Even if the leaks weren’t deliberate — the Times initially reported this secondhand as the Mueller team complaining to associates, not them — the fact that the investigators are complaining enough that this would leak is significant. It suggests a serious level of dissatisfaction and concern, if not a concerted effort to send a message before Barr’s big reveal of the Mueller report this month. These investigators may feel liberated to vent now that the probe is over (and some of them have even left the Justice Department), but you have to think this represents a very serious level of concern about Barr’s conduct, rather than just a few offhand comments.
The Post’s Ellen Nakashima, Carol D. Leonnig and Rosalind S. Helderman report:
Members of Mueller’s team have complained to close associates that the evidence they gathered on obstruction was alarming and significant.
“It was much more acute than Barr suggested,” said one person, who, like others, spoke on the condition of anonymity because of the subject’s sensitivity.
The New York Times first reported that some special counsel investigators feel that Barr did not adequately portray their findings.
Some members of the office were particularly disappointed that Barr did not release summary information the special counsel team had prepared, according to two people familiar with their reactions.
“There was immediate displeasure from the team when they saw how the attorney general had characterized their work instead,” according to one U.S. official briefed on the matter.
The Mueller team is reportedly saying it wrote summaries for each section, which it believed Barr could release immediately and without a need to redact. Instead, he chose to summarize the report almost completely in his own words and didn’t even include complete sentences from Mueller’s report.
The Justice Department has fought back, saying that even Mueller’s summaries included potentially sensitive information. Spokeswoman Kerri Kupec said every page was marked as possibly including materials obtained via grand jury, which is information the Justice Department legally can’t release. “Given the extraordinary public interest in the matter, the attorney general decided to release the report’s bottom-line findings and his conclusions immediately — without attempting to summarize the report — with the understanding that the report itself would be released after the redaction process,” she said.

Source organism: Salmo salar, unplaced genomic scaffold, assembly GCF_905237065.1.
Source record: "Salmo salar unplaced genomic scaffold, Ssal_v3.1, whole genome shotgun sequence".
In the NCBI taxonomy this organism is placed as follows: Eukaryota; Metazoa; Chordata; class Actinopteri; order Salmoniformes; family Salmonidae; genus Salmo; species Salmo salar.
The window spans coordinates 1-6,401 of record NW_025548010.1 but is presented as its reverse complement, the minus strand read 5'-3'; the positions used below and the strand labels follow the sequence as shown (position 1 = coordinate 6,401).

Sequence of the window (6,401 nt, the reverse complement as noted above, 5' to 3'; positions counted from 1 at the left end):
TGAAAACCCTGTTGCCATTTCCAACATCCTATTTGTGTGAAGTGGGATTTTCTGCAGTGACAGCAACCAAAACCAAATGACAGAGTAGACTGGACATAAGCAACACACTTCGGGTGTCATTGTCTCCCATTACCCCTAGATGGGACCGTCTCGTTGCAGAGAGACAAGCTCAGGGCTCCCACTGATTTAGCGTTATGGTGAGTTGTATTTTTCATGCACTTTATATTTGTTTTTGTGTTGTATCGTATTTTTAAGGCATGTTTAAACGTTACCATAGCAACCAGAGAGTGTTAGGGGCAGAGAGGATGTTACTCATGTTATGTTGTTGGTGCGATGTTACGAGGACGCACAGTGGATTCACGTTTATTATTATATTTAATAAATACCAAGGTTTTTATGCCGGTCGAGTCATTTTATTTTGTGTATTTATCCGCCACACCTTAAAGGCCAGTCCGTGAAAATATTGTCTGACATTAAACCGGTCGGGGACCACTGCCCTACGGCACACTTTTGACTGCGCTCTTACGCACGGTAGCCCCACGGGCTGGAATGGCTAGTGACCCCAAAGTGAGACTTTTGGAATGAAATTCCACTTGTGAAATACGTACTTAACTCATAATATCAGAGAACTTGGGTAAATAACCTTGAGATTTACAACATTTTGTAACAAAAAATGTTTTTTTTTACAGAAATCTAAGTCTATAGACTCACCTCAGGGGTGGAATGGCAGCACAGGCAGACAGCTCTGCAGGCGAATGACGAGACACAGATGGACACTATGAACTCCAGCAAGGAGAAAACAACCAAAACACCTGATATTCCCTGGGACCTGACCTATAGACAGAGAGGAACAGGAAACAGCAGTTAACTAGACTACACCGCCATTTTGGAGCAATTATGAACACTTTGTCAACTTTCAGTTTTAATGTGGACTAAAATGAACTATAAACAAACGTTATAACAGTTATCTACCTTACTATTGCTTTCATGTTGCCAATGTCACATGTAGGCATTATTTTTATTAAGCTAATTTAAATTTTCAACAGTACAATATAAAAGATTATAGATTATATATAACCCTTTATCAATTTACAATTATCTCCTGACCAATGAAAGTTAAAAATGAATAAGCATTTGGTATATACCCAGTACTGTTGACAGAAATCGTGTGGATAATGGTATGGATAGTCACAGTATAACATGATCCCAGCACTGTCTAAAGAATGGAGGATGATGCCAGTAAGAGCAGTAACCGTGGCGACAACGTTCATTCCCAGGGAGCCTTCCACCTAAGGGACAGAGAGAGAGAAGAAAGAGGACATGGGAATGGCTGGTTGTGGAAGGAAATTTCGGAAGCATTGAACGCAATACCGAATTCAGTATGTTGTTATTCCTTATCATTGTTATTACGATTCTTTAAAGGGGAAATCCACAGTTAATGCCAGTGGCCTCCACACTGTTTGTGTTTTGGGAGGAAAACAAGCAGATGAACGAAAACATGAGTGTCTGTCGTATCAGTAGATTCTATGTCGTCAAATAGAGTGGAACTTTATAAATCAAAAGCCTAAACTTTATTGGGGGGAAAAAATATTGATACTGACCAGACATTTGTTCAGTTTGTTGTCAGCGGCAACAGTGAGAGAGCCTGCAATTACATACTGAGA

Barr’s summary has been at issue ever since it was released, as has his decision to exonerate Trump of obstruction of justice when Mueller’s team pointedly declined to either accuse or exonerate. Since then, the question has been how damning the evidence is and whether Barr’s decision to exonerate Trump on his own was necessary. Some have even alleged Barr was protecting the man who appointed him or doing his bidding. (Barr’s history of criticizing the Mueller probe as a private citizen certainly could lead one to draw conclusions.)
The Times put it like this: “Some members of Mr. Mueller’s team are concerned that, because Mr. Barr created the first narrative of the special counsel’s findings, Americans’ views will have hardened before the investigation’s conclusions become public.”
That’s an interesting point. There is certainly something to be said for setting the terms of the debate. If people have processed that the report doesn’t accuse Trump of crimes, perhaps they’ll look at even highly questionable behavior and simply conclude, “Well, they didn’t say it was a crime.”
But there is also something to be said for setting expectations low. Generally speaking, before a big reveal, you want to lower expectations so that it looks like good news for you. There is a very credible case to be made that the Trump team setting the bar at “complete and total EXONERATION” could make the ultimate report look especially bad for him.
The message from Mueller’s team, whether deliberate, seems to be: Stay tuned, and be wary of William Barr.